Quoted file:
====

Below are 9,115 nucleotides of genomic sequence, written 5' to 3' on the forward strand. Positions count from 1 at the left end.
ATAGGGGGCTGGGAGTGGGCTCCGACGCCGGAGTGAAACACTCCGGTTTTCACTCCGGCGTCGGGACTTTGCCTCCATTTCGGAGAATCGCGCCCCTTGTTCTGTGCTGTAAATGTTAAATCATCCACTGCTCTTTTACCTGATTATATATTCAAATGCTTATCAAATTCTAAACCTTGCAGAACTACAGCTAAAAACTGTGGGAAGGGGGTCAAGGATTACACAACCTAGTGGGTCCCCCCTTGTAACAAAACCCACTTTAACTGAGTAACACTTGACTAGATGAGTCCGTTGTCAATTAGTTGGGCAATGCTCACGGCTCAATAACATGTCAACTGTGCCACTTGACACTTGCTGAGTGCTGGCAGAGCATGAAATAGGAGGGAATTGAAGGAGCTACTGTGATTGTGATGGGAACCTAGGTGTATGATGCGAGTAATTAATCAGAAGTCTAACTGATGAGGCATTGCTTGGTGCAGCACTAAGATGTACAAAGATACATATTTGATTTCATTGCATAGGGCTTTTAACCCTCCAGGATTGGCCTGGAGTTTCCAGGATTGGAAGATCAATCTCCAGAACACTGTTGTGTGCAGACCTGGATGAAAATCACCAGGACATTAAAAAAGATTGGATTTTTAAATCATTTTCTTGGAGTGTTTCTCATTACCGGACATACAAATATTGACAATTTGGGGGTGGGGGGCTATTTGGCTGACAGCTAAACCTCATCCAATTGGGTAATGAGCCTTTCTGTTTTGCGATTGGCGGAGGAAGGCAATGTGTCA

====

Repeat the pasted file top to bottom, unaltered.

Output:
Below are 9,115 nucleotides of genomic sequence, written 5' to 3' on the forward strand. Positions count from 1 at the left end.
ATAGGGGGCTGGGAGTGGGCTCCGACGCCGGAGTGAAACACTCCGGTTTTCACTCCGGCGTCGGGACTTTGCCTCCATTTCGGAGAATCGCGCCCCTTGTTCTGTGCTGTAAATGTTAAATCATCCACTGCTCTTTTACCTGATTATATATTCAAATGCTTATCAAATTCTAAACCTTGCAGAACTACAGCTAAAAACTGTGGGAAGGGGGTCAAGGATTACACAACCTAGTGGGTCCCCCCTTGTAACAAAACCCACTTTAACTGAGTAACACTTGACTAGATGAGTCCGTTGTCAATTAGTTGGGCAATGCTCACGGCTCAATAACATGTCAACTGTGCCACTTGACACTTGCTGAGTGCTGGCAGAGCATGAAATAGGAGGGAATTGAAGGAGCTACTGTGATTGTGATGGGAACCTAGGTGTATGATGCGAGTAATTAATCAGAAGTCTAACTGATGAGGCATTGCTTGGTGCAGCACTAAGATGTACAAAGATACATATTTGATTTCATTGCATAGGGCTTTTAACCCTCCAGGATTGGCCTGGAGTTTCCAGGATTGGAAGATCAATCTCCAGAACACTGTTGTGTGCAGACCTGGATGAAAATCACCAGGACATTAAAAAAGATTGGATTTTTAAATCATTTTCTTGGAGTGTTTCTCATTACCGGACATACAAATATTGACAATTTGGGGGTGGGGGGCTATTTGGCTGACAGCTAAACCTCATCCAATTGGGTAATGAGCCTTTCTGTTTTGCGATTGGCGGAGGAAGGCAATGTGTCA